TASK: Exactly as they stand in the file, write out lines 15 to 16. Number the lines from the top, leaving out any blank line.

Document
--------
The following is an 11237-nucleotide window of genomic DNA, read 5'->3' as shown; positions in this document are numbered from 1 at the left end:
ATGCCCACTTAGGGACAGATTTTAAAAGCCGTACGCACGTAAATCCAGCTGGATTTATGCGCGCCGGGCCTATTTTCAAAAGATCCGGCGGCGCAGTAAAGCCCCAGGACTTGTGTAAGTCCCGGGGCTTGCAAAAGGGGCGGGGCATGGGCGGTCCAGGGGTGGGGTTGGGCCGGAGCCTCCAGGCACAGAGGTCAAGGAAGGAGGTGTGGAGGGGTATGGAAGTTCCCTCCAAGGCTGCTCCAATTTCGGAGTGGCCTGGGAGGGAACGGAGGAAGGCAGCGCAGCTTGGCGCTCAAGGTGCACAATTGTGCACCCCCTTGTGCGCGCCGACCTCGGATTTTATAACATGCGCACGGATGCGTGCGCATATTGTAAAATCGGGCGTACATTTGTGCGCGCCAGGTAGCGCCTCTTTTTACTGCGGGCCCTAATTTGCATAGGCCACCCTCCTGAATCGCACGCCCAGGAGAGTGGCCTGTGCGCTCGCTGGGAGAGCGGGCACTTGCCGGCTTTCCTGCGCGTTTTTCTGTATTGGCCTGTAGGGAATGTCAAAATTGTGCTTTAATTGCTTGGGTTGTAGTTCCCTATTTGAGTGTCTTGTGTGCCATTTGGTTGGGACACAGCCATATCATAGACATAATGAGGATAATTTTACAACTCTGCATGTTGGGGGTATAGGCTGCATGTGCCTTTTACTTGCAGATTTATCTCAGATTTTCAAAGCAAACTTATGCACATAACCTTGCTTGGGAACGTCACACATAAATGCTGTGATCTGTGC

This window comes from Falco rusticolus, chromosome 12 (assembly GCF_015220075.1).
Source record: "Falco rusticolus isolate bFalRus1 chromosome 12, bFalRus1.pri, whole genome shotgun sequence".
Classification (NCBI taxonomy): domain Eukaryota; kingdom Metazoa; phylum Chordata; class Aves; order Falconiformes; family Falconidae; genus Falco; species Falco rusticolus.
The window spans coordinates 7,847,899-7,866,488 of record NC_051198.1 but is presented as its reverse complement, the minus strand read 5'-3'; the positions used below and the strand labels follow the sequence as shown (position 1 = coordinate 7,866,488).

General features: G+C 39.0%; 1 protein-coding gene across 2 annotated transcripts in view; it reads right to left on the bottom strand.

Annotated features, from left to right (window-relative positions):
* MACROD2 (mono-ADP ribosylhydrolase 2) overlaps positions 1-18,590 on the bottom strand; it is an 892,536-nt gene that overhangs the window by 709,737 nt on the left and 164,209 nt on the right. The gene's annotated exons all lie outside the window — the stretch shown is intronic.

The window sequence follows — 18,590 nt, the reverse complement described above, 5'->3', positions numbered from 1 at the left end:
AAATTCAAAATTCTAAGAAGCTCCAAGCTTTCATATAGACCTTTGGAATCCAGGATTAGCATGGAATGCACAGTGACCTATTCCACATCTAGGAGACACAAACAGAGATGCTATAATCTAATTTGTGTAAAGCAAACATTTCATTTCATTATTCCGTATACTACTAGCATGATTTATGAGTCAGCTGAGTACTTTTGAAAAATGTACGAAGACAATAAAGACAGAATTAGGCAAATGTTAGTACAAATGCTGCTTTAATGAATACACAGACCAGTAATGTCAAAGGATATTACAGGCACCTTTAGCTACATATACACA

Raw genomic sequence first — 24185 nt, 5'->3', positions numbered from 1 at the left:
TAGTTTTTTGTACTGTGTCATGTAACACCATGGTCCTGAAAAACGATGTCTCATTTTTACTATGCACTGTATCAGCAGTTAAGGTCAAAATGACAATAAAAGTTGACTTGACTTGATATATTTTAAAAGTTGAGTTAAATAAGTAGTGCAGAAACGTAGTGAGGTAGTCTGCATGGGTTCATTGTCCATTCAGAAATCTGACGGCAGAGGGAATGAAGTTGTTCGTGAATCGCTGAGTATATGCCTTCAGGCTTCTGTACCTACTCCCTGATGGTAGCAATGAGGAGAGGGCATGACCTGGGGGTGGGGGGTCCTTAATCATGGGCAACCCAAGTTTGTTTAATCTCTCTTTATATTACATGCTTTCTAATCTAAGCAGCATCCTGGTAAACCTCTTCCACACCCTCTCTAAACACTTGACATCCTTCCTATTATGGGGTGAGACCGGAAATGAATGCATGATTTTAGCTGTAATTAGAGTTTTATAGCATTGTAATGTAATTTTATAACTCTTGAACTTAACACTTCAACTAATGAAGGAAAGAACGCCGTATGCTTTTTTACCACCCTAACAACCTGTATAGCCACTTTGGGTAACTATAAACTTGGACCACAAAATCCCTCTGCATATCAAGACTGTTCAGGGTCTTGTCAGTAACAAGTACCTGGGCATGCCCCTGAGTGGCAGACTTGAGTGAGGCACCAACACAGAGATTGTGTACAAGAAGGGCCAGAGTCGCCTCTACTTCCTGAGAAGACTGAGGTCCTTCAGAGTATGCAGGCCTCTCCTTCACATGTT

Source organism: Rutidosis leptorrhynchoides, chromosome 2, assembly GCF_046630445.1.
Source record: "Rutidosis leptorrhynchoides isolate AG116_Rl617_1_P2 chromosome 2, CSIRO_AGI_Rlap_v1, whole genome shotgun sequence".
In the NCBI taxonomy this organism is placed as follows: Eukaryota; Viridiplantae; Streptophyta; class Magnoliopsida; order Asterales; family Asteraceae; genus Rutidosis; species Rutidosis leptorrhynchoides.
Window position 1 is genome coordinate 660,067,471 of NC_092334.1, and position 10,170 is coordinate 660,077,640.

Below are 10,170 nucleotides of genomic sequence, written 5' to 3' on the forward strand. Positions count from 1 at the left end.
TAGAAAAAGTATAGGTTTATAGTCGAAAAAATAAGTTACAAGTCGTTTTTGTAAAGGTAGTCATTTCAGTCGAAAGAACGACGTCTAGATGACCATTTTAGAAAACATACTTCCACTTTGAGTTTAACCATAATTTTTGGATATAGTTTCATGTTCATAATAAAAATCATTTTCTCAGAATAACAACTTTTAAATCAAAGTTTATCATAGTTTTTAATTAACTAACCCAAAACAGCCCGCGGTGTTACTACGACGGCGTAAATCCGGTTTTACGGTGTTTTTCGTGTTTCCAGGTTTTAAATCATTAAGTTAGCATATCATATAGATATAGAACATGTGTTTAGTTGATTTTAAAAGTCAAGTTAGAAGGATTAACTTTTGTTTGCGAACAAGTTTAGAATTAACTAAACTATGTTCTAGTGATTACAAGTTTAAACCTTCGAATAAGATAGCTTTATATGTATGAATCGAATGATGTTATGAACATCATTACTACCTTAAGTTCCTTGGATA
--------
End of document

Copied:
Source record: "Rutidosis leptorrhynchoides isolate AG116_Rl617_1_P2 chromosome 2, CSIRO_AGI_Rlap_v1, whole genome shotgun sequence".
In the NCBI taxonomy this organism is placed as follows: Eukaryota; Viridiplantae; Streptophyta; class Magnoliopsida; order Asterales; family Asteraceae; genus Rutidosis; species Rutidosis leptorrhynchoides.